To the Editor:
Bill and Pat Searcy were my parents. They were amazing people and, as I have found out over the last days, touched the community of Carterville and surrounding areas in more ways than I could fathom.
The outpouring of support has helped our family deal with this shocking loss. The love, help and sympathies of the Carterville Rotary, Carterville Public Library, Holy Spirit Catholic Church of Carterville, First United Methodist Church of Carterville, Grace United Methodist Church of Carbondale and countless others has lifted our spirits. From the bottom of our hearts — thank you! It has been a true testament to how much my parents meant to Southern Illinois.
Carterville and the surrounding areas will need help replacing all that they did for the community and its people. Individuals have asked what they can do to help and I would ask that if you have spare time to give back to your community — do it. Join a group that works to better your town or simply check on your neighbor to make sure they are OK.
My parents helped make this world a better place. I would hope that others, including myself, can learn from their actions and pay it forward by any means necessary. I am thankful that my parents touched the lives of so many and their special legacy will live on and in others.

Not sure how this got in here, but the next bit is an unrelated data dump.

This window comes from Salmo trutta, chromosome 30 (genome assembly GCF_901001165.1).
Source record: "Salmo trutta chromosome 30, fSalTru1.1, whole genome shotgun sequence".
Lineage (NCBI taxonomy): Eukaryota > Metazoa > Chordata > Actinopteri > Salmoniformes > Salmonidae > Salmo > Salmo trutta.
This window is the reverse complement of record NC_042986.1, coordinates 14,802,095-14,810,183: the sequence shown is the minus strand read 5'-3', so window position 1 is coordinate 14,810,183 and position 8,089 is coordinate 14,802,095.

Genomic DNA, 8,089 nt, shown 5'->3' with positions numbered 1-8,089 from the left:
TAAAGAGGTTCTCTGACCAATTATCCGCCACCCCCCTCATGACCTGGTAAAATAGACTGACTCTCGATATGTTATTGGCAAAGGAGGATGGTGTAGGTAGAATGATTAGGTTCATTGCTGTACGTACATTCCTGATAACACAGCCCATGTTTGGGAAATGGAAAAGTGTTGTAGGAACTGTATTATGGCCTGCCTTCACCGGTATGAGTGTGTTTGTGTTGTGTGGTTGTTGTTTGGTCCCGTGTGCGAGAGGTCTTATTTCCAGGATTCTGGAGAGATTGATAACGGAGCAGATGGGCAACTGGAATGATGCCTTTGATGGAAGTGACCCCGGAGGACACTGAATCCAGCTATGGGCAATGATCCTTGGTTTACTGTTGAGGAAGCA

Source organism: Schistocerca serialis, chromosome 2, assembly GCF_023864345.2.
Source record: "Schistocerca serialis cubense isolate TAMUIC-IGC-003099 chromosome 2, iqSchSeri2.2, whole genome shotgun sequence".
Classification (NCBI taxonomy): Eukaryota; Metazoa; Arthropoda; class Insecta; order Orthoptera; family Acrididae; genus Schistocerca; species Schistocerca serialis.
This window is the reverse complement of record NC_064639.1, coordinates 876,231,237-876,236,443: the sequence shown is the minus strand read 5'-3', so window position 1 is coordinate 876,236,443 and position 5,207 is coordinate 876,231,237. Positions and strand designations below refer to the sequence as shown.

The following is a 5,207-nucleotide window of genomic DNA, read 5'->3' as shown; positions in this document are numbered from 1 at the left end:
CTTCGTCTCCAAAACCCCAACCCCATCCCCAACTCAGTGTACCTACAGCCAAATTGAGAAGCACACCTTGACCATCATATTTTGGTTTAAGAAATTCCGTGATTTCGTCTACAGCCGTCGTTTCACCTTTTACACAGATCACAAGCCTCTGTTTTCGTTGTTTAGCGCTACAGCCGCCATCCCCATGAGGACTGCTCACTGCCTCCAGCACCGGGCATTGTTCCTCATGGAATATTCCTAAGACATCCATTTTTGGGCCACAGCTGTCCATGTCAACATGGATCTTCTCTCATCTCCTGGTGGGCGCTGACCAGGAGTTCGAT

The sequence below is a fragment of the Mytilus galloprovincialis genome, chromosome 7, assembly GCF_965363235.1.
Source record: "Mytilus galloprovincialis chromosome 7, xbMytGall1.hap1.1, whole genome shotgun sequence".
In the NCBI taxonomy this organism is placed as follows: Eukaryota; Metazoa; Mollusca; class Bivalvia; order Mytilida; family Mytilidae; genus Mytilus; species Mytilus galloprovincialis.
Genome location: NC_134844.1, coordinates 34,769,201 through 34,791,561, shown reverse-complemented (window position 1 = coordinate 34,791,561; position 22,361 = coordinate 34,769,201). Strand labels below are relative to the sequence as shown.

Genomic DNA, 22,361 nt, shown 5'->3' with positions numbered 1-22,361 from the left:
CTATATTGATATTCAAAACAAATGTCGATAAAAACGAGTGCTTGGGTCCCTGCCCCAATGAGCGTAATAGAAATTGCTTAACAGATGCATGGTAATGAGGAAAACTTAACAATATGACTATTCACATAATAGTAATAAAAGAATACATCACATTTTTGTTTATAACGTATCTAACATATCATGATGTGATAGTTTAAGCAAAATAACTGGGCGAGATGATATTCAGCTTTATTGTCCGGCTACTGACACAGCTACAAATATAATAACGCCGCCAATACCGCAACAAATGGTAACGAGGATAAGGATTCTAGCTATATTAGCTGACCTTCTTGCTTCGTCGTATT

Unfortunately this tragedy also resulted in unforgivable actions by the local news that I feel the need to express. The rush to be the first to report a story, which may be viewed as success to a news outlet, was done without any consideration whatsoever given to the family and friends that would ultimately be impacted by the news.
For over 24 hours in early September, our family lived in limbo. We did not know the ultimate outcome of the accident and we all held out hope of the survival of my parents. While the amazing first responders in West Virginia would work countless hours searching unforgiving terrain to locate my parents, we remained positive. Once the plane was located, we still hoped that they would be found somewhere in the wilderness, perhaps finding shelter.
Unfortunately as less promising reports came in, the facts against their survival started to become a reality. Yet our family held on to a small glimmer of hope.
My 94-year-old grandmother learned about the death of her first-born son and beloved daughter-in-law from the television. My brother also learned of their demise from local television, as he waited for me to get information from the command posts of the first responders in West Virginia, who had yet to confirm their death to me.
My hope for all media outlets in the future is they will consider the emotions of the impacted families before rushing to be the first ones to break a story. Be more responsible, consider the feelings of those impacted, and take a step back and evaluate if the timing and reporting of the story is this really worth it. Thank you all for this consideration.
I would also like to thank Isaac Smith and The Southern Illinoisan for reporting the facts as they were known. This is a newspaper that I enjoyed working for in the mid-'90s in the sports department, and am proud to call a former employer. The Southern Illinoisan waited to run a story about their impact to the community until their obituaries were filed. Before this they didn’t mention their names in any story relating to the plane crash. They handled this delicate situation with dignity and class. They set a good example of how these types of stories should be reported, and I hope others will learn to be as respectful and responsible in similar situations.